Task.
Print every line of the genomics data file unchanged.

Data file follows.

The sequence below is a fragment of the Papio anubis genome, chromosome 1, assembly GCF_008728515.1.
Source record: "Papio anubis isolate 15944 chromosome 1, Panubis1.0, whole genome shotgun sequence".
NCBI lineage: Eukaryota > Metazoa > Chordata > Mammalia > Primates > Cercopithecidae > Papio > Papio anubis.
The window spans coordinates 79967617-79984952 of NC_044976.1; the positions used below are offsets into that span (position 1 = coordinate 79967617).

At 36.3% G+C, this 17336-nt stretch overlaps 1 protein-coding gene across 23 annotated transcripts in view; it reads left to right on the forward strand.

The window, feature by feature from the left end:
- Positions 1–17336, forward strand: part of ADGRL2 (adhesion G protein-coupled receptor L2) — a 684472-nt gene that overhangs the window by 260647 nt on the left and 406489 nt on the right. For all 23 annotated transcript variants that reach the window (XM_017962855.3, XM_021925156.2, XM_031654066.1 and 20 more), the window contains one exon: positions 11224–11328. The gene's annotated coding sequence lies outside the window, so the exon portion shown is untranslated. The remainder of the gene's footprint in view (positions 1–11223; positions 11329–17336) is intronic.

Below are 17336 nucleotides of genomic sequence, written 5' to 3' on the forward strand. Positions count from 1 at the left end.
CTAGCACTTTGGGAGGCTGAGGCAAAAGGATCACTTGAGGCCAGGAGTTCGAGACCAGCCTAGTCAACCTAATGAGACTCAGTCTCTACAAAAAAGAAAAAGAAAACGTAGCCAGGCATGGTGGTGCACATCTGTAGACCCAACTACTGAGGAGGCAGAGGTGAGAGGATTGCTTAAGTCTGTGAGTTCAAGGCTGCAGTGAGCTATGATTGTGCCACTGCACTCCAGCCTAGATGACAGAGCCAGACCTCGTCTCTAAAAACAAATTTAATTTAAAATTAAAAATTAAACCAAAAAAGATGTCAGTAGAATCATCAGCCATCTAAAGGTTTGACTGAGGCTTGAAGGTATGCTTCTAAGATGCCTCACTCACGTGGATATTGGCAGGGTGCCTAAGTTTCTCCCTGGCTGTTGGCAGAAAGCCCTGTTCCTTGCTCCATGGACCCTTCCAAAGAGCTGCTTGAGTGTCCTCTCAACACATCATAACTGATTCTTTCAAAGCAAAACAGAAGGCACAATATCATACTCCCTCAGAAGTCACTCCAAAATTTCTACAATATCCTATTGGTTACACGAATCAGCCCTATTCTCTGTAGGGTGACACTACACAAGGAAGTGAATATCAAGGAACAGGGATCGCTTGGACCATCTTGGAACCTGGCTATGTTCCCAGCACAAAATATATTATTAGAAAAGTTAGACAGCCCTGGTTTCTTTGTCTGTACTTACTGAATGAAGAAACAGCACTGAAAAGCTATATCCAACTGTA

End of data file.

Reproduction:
The sequence below is a fragment of the Papio anubis genome, chromosome 1, assembly GCF_008728515.1.
Source record: "Papio anubis isolate 15944 chromosome 1, Panubis1.0, whole genome shotgun sequence".
NCBI lineage: Eukaryota > Metazoa > Chordata > Mammalia > Primates > Cercopithecidae > Papio > Papio anubis.
The window spans coordinates 79967617-79984952 of NC_044976.1; the positions used below are offsets into that span (position 1 = coordinate 79967617).

At 36.3% G+C, this 17336-nt stretch overlaps 1 protein-coding gene across 23 annotated transcripts in view; it reads left to right on the forward strand.

The window, feature by feature from the left end:
- Positions 1–17336, forward strand: part of ADGRL2 (adhesion G protein-coupled receptor L2) — a 684472-nt gene that overhangs the window by 260647 nt on the left and 406489 nt on the right. For all 23 annotated transcript variants that reach the window (XM_017962855.3, XM_021925156.2, XM_031654066.1 and 20 more), the window contains one exon: positions 11224–11328. The gene's annotated coding sequence lies outside the window, so the exon portion shown is untranslated. The remainder of the gene's footprint in view (positions 1–11223; positions 11329–17336) is intronic.

Below are 17336 nucleotides of genomic sequence, written 5' to 3' on the forward strand. Positions count from 1 at the left end.
CTAGCACTTTGGGAGGCTGAGGCAAAAGGATCACTTGAGGCCAGGAGTTCGAGACCAGCCTAGTCAACCTAATGAGACTCAGTCTCTACAAAAAAGAAAAAGAAAACGTAGCCAGGCATGGTGGTGCACATCTGTAGACCCAACTACTGAGGAGGCAGAGGTGAGAGGATTGCTTAAGTCTGTGAGTTCAAGGCTGCAGTGAGCTATGATTGTGCCACTGCACTCCAGCCTAGATGACAGAGCCAGACCTCGTCTCTAAAAACAAATTTAATTTAAAATTAAAAATTAAACCAAAAAAGATGTCAGTAGAATCATCAGCCATCTAAAGGTTTGACTGAGGCTTGAAGGTATGCTTCTAAGATGCCTCACTCACGTGGATATTGGCAGGGTGCCTAAGTTTCTCCCTGGCTGTTGGCAGAAAGCCCTGTTCCTTGCTCCATGGACCCTTCCAAAGAGCTGCTTGAGTGTCCTCTCAACACATCATAACTGATTCTTTCAAAGCAAAACAGAAGGCACAATATCATACTCCCTCAGAAGTCACTCCAAAATTTCTACAATATCCTATTGGTTACACGAATCAGCCCTATTCTCTGTAGGGTGACACTACACAAGGAAGTGAATATCAAGGAACAGGGATCGCTTGGACCATCTTGGAACCTGGCTATGTTCCCAGCACAAAATATATTATTAGAAAAGTTAGACAGCCCTGGTTTCTTTGTCTGTACTTACTGAATGAAGAAACAGCACTGAAAAGCTATATCCAACTGTA